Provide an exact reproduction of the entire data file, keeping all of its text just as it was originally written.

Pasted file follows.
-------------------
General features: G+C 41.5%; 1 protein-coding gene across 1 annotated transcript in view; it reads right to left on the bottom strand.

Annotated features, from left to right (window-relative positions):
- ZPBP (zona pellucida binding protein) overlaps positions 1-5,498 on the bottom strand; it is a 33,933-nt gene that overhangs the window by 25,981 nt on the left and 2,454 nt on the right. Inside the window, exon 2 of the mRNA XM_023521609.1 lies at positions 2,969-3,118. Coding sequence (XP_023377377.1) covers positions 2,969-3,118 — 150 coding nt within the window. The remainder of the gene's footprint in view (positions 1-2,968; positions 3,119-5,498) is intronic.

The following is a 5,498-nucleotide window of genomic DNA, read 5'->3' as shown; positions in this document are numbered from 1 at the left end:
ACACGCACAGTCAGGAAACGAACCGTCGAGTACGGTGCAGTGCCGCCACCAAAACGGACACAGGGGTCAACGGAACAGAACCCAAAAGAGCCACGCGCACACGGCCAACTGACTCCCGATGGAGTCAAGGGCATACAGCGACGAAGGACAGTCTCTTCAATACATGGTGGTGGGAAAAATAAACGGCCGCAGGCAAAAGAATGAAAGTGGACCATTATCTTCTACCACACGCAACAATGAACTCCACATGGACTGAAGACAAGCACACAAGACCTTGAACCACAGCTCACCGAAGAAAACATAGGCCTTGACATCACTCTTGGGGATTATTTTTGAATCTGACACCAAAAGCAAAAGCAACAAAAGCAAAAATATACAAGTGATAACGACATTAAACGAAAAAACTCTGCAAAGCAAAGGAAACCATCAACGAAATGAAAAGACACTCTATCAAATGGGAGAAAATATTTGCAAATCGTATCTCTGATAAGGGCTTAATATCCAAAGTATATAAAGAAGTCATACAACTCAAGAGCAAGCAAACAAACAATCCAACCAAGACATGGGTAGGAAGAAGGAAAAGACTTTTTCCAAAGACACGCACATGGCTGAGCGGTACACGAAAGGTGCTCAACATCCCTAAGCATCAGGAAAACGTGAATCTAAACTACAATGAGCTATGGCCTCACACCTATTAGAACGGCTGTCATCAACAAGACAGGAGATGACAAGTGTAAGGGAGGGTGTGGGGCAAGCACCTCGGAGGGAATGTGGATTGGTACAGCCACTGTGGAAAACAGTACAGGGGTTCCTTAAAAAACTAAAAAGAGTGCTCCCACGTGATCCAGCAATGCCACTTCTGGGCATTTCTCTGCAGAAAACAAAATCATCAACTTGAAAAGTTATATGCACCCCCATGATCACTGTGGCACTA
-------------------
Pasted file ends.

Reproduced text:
General features: G+C 41.5%; 1 protein-coding gene across 1 annotated transcript in view; it reads right to left on the bottom strand.

Annotated features, from left to right (window-relative positions):
- ZPBP (zona pellucida binding protein) overlaps positions 1-5,498 on the bottom strand; it is a 33,933-nt gene that overhangs the window by 25,981 nt on the left and 2,454 nt on the right. Inside the window, exon 2 of the mRNA XM_023521609.1 lies at positions 2,969-3,118. Coding sequence (XP_023377377.1) covers positions 2,969-3,118 — 150 coding nt within the window. The remainder of the gene's footprint in view (positions 1-2,968; positions 3,119-5,498) is intronic.

The following is a 5,498-nucleotide window of genomic DNA, read 5'->3' as shown; positions in this document are numbered from 1 at the left end:
ACACGCACAGTCAGGAAACGAACCGTCGAGTACGGTGCAGTGCCGCCACCAAAACGGACACAGGGGTCAACGGAACAGAACCCAAAAGAGCCACGCGCACACGGCCAACTGACTCCCGATGGAGTCAAGGGCATACAGCGACGAAGGACAGTCTCTTCAATACATGGTGGTGGGAAAAATAAACGGCCGCAGGCAAAAGAATGAAAGTGGACCATTATCTTCTACCACACGCAACAATGAACTCCACATGGACTGAAGACAAGCACACAAGACCTTGAACCACAGCTCACCGAAGAAAACATAGGCCTTGACATCACTCTTGGGGATTATTTTTGAATCTGACACCAAAAGCAAAAGCAACAAAAGCAAAAATATACAAGTGATAACGACATTAAACGAAAAAACTCTGCAAAGCAAAGGAAACCATCAACGAAATGAAAAGACACTCTATCAAATGGGAGAAAATATTTGCAAATCGTATCTCTGATAAGGGCTTAATATCCAAAGTATATAAAGAAGTCATACAACTCAAGAGCAAGCAAACAAACAATCCAACCAAGACATGGGTAGGAAGAAGGAAAAGACTTTTTCCAAAGACACGCACATGGCTGAGCGGTACACGAAAGGTGCTCAACATCCCTAAGCATCAGGAAAACGTGAATCTAAACTACAATGAGCTATGGCCTCACACCTATTAGAACGGCTGTCATCAACAAGACAGGAGATGACAAGTGTAAGGGAGGGTGTGGGGCAAGCACCTCGGAGGGAATGTGGATTGGTACAGCCACTGTGGAAAACAGTACAGGGGTTCCTTAAAAAACTAAAAAGAGTGCTCCCACGTGATCCAGCAATGCCACTTCTGGGCATTTCTCTGCAGAAAACAAAATCATCAACTTGAAAAGTTATATGCACCCCCATGATCACTGTGGCACTA